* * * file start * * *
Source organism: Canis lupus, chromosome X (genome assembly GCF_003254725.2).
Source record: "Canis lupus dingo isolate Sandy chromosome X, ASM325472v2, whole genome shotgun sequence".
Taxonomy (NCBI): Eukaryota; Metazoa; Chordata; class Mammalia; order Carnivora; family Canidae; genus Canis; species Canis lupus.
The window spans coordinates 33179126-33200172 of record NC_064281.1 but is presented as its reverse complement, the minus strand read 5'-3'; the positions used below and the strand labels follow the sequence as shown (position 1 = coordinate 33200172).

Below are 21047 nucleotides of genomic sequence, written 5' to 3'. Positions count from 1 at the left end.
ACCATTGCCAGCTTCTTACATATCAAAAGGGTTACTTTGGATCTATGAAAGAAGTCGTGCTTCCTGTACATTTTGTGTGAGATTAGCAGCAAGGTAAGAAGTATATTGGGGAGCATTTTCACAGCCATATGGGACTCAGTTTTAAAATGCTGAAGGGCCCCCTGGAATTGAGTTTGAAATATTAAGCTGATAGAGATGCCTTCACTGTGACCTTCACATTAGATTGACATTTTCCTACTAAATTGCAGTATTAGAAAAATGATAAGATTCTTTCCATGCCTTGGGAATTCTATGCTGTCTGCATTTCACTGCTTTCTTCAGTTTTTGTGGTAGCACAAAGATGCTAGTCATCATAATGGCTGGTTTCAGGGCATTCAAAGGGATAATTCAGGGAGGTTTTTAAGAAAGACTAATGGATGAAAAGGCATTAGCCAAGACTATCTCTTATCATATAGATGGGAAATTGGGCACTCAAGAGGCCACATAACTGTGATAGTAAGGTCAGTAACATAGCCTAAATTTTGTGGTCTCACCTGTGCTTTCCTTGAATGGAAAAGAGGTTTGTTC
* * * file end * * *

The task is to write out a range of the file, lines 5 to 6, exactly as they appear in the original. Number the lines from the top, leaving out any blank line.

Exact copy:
Below are 21047 nucleotides of genomic sequence, written 5' to 3'. Positions count from 1 at the left end.
ACCATTGCCAGCTTCTTACATATCAAAAGGGTTACTTTGGATCTATGAAAGAAGTCGTGCTTCCTGTACATTTTGTGTGAGATTAGCAGCAAGGTAAGAAGTATATTGGGGAGCATTTTCACAGCCATATGGGACTCAGTTTTAAAATGCTGAAGGGCCCCCTGGAATTGAGTTTGAAATATTAAGCTGATAGAGATGCCTTCACTGTGACCTTCACATTAGATTGACATTTTCCTACTAAATTGCAGTATTAGAAAAATGATAAGATTCTTTCCATGCCTTGGGAATTCTATGCTGTCTGCATTTCACTGCTTTCTTCAGTTTTTGTGGTAGCACAAAGATGCTAGTCATCATAATGGCTGGTTTCAGGGCATTCAAAGGGATAATTCAGGGAGGTTTTTAAGAAAGACTAATGGATGAAAAGGCATTAGCCAAGACTATCTCTTATCATATAGATGGGAAATTGGGCACTCAAGAGGCCACATAACTGTGATAGTAAGGTCAGTAACATAGCCTAAATTTTGTGGTCTCACCTGTGCTTTCCTTGAATGGAAAAGAGGTTTGTTC